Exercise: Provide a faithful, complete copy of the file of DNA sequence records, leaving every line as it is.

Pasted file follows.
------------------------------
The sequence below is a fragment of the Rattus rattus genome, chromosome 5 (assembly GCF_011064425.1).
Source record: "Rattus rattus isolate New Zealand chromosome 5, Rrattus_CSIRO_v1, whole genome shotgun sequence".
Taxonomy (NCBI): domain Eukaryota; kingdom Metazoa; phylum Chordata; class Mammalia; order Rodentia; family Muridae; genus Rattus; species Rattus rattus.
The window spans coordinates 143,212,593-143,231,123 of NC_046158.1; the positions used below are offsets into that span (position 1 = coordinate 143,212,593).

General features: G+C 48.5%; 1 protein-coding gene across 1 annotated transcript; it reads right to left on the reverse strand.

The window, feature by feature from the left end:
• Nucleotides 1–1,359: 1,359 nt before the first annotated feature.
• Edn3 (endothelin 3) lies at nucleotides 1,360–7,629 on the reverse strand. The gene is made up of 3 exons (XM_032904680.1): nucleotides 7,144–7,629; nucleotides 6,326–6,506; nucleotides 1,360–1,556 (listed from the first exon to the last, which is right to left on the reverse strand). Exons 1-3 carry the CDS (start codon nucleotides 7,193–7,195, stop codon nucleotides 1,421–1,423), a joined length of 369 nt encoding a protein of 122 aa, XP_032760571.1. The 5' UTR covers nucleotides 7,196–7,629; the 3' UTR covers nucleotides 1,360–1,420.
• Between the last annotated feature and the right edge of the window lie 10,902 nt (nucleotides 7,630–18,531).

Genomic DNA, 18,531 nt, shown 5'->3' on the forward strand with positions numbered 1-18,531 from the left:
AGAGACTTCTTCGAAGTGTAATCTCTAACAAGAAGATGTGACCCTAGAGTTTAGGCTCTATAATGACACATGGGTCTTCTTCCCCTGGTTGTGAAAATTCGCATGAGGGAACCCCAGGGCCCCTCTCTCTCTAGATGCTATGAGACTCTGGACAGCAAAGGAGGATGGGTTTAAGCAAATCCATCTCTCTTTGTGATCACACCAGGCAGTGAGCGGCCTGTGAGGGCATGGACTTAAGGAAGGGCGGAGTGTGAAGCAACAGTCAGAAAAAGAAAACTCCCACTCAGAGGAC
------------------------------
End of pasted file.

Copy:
The sequence below is a fragment of the Rattus rattus genome, chromosome 5 (assembly GCF_011064425.1).
Source record: "Rattus rattus isolate New Zealand chromosome 5, Rrattus_CSIRO_v1, whole genome shotgun sequence".
Taxonomy (NCBI): domain Eukaryota; kingdom Metazoa; phylum Chordata; class Mammalia; order Rodentia; family Muridae; genus Rattus; species Rattus rattus.
The window spans coordinates 143,212,593-143,231,123 of NC_046158.1; the positions used below are offsets into that span (position 1 = coordinate 143,212,593).

General features: G+C 48.5%; 1 protein-coding gene across 1 annotated transcript; it reads right to left on the reverse strand.

The window, feature by feature from the left end:
• Nucleotides 1–1,359: 1,359 nt before the first annotated feature.
• Edn3 (endothelin 3) lies at nucleotides 1,360–7,629 on the reverse strand. The gene is made up of 3 exons (XM_032904680.1): nucleotides 7,144–7,629; nucleotides 6,326–6,506; nucleotides 1,360–1,556 (listed from the first exon to the last, which is right to left on the reverse strand). Exons 1-3 carry the CDS (start codon nucleotides 7,193–7,195, stop codon nucleotides 1,421–1,423), a joined length of 369 nt encoding a protein of 122 aa, XP_032760571.1. The 5' UTR covers nucleotides 7,196–7,629; the 3' UTR covers nucleotides 1,360–1,420.
• Between the last annotated feature and the right edge of the window lie 10,902 nt (nucleotides 7,630–18,531).

Genomic DNA, 18,531 nt, shown 5'->3' on the forward strand with positions numbered 1-18,531 from the left:
AGAGACTTCTTCGAAGTGTAATCTCTAACAAGAAGATGTGACCCTAGAGTTTAGGCTCTATAATGACACATGGGTCTTCTTCCCCTGGTTGTGAAAATTCGCATGAGGGAACCCCAGGGCCCCTCTCTCTCTAGATGCTATGAGACTCTGGACAGCAAAGGAGGATGGGTTTAAGCAAATCCATCTCTCTTTGTGATCACACCAGGCAGTGAGCGGCCTGTGAGGGCATGGACTTAAGGAAGGGCGGAGTGTGAAGCAACAGTCAGAAAAAGAAAACTCCCACTCAGAGGAC